Thursday, June 18, 2009

Morphing into "Bush Light" on Security Issues

There's more than the proverbial dime's worth of difference between Obama and Bush on domestic policy. In fact, for the anti-poverty agency where I work, there's hundreds of thousands of dollars of difference! But on the questions of intervention abroad and secrecy at home, Obama is rapidly acquiring the taste for an imperial presidency that characterized the previous administration.

Item: wars of choice. Bush famously sent American men and women into the line of fire in Iraq on a fool's errand. There were no weapons of mass destruction, Saddam Hussein and Osama bin Laden had no alliance and very little in common, and Iraq did not threaten the U.S. But the new administration is getting ready for an expanded war in Afghanistan, where U.S. intervention thus far has shifted control from one set of warlords (the Taliban) to another (the Northern Alliance) without making any permanent improvement in the lives of Afghanis and where civil war as soon as the U.S. pulls out seems inevitable.

Obama is also sending money to Pakistan, which more than any other country has offered aid and comfort to al-Qaeda. If Obama has good reasons to believe that the Pakistani military and secret police have changed tunes and now regard al-Qaeda as more of a threat to them than India, he hasn't shared those reasons with the public.

Item: Guantanamo. (Not "Gitmo," an ugly name invented by people who have no respect for the country of Cuba, part of which the U.S. has occupied for decades--imagine if the Cubans had a military base in Baja California!) Obama has pledged to close the prison camp there, site for torture and war crimes that should make all Americans ashamed. Yet he is letting NIMBY opposition keep him from transferring prisoners to U.S. soil to stand trial, and threatening to hold those trials in military commissions that Bush created, not in U.S. courts where a fair trial could be guaranteed. He is also ignoring the well-documented phenomenon of people being held in Guantanamo (and other secret prisons) for no damn reason whatever--just because some local U.S. ally whom they had offended put the "terrorist" label on their heads.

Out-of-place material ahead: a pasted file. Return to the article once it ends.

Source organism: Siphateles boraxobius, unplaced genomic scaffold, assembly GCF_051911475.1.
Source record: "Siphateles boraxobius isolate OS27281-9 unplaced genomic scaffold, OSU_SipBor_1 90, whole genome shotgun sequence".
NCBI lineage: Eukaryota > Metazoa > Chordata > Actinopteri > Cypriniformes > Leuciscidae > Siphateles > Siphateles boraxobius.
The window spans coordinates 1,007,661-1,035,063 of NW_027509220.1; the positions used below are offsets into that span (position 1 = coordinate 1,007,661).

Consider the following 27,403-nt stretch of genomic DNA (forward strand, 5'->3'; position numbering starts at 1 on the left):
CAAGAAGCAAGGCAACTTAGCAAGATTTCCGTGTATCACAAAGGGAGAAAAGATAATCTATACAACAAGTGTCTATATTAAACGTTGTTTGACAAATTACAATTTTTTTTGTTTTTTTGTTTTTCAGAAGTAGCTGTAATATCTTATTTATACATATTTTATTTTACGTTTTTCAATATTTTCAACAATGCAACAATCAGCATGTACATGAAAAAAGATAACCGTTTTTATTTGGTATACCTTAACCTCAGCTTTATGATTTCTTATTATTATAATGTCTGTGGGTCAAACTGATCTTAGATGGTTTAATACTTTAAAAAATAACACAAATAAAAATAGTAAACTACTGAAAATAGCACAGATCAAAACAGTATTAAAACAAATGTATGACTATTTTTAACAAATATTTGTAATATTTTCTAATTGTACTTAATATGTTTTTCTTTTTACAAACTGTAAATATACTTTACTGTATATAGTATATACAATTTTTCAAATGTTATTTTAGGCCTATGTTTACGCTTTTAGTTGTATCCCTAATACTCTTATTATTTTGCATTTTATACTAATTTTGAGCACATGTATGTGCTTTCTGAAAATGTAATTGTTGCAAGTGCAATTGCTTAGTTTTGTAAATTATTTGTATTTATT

Item: secrecy and assertions of executive privilege. The Obama administration refuses to release logs of visitors to the White House. Dick Cheney took the same stand when he cut deals with the energy industry in secret meetings. The Obama administration also refuses to publish photos of U.S. soldiers, mercenaries, and spies torturing Iraqis or to prosecute torturers. And Obama wants to reserve the right to wiretap people and then try them on the basis of secret evidence. According to the Chronicle of Philanthropy:

President Obama’s administration has told a federal judge in San Francisco that it does not have to release top-secret documents connected to a wiretapping case in which a branch of an Islamic charity in Oregon is suing the government, reports the Associated Press.

The judge told the government in May he would punish it if it did not devise a plan for how the suit could go forward without the release of the documents, the news agency reports. However, the prosecution already had possession of the documents for a short time, when the Treasury Department inadvertently released them. The government has since taken them back.

The al-Haramain Islamic Foundation, whose Oregon chapter is now closed, was designated as an organization that supports terrorism by the federal government in 2004. The documents are a phone log documenting wiretapping of members of the charity, the news agency reports. It says the government did not obtain permission from a judge to place the wiretaps.

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